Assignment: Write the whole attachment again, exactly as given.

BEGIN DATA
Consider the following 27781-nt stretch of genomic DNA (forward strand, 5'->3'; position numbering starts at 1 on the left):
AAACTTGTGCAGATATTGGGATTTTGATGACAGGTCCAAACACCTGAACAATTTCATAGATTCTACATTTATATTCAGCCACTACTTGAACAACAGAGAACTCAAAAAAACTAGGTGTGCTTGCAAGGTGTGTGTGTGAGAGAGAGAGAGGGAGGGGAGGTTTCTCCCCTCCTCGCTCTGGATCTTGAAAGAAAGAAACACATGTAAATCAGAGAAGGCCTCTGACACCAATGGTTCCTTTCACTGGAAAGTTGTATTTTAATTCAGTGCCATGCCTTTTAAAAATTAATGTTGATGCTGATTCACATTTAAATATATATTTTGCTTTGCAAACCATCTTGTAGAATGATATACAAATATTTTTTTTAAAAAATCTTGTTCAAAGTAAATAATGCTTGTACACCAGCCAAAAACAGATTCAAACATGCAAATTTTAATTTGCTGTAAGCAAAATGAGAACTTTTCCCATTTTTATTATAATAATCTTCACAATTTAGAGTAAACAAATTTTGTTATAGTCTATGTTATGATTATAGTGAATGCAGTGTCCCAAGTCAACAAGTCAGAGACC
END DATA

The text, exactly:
Consider the following 27781-nt stretch of genomic DNA (forward strand, 5'->3'; position numbering starts at 1 on the left):
AAACTTGTGCAGATATTGGGATTTTGATGACAGGTCCAAACACCTGAACAATTTCATAGATTCTACATTTATATTCAGCCACTACTTGAACAACAGAGAACTCAAAAAAACTAGGTGTGCTTGCAAGGTGTGTGTGTGAGAGAGAGAGAGGGAGGGGAGGTTTCTCCCCTCCTCGCTCTGGATCTTGAAAGAAAGAAACACATGTAAATCAGAGAAGGCCTCTGACACCAATGGTTCCTTTCACTGGAAAGTTGTATTTTAATTCAGTGCCATGCCTTTTAAAAATTAATGTTGATGCTGATTCACATTTAAATATATATTTTGCTTTGCAAACCATCTTGTAGAATGATATACAAATATTTTTTTTAAAAAATCTTGTTCAAAGTAAATAATGCTTGTACACCAGCCAAAAACAGATTCAAACATGCAAATTTTAATTTGCTGTAAGCAAAATGAGAACTTTTCCCATTTTTATTATAATAATCTTCACAATTTAGAGTAAACAAATTTTGTTATAGTCTATGTTATGATTATAGTGAATGCAGTGTCCCAAGTCAACAAGTCAGAGACC